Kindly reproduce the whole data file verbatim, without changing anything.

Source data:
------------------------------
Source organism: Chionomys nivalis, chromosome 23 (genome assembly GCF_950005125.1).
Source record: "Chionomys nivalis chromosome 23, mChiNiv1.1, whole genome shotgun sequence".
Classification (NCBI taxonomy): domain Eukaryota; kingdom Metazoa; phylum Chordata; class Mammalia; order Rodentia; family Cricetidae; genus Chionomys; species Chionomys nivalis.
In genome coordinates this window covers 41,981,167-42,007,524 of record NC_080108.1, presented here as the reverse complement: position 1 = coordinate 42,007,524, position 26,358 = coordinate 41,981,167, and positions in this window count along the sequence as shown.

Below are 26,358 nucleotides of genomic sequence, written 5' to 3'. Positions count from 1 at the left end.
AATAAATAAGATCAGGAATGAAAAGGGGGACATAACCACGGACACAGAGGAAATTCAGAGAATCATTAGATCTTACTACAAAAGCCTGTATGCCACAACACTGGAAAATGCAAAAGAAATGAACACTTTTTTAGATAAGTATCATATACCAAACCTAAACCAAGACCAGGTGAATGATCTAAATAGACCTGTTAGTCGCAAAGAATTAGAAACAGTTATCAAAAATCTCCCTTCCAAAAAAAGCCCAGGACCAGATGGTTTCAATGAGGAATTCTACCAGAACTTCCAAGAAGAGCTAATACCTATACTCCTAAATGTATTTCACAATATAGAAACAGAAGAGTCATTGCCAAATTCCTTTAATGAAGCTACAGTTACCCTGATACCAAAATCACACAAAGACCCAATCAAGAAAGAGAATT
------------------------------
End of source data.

Source organism: Chionomys nivalis, chromosome 23 (genome assembly GCF_950005125.1).
Source record: "Chionomys nivalis chromosome 23, mChiNiv1.1, whole genome shotgun sequence".
Classification (NCBI taxonomy): domain Eukaryota; kingdom Metazoa; phylum Chordata; class Mammalia; order Rodentia; family Cricetidae; genus Chionomys; species Chionomys nivalis.
In genome coordinates this window covers 41,981,167-42,007,524 of record NC_080108.1, presented here as the reverse complement: position 1 = coordinate 42,007,524, position 26,358 = coordinate 41,981,167, and positions in this window count along the sequence as shown.

Below are 26,358 nucleotides of genomic sequence, written 5' to 3'. Positions count from 1 at the left end.
AATAAATAAGATCAGGAATGAAAAGGGGGACATAACCACGGACACAGAGGAAATTCAGAGAATCATTAGATCTTACTACAAAAGCCTGTATGCCACAACACTGGAAAATGCAAAAGAAATGAACACTTTTTTAGATAAGTATCATATACCAAACCTAAACCAAGACCAGGTGAATGATCTAAATAGACCTGTTAGTCGCAAAGAATTAGAAACAGTTATCAAAAATCTCCCTTCCAAAAAAAGCCCAGGACCAGATGGTTTCAATGAGGAATTCTACCAGAACTTCCAAGAAGAGCTAATACCTATACTCCTAAATGTATTTCACAATATAGAAACAGAAGAGTCATTGCCAAATTCCTTTAATGAAGCTACAGTTACCCTGATACCAAAATCACACAAAGACCCAATCAAGAAAGAGAATT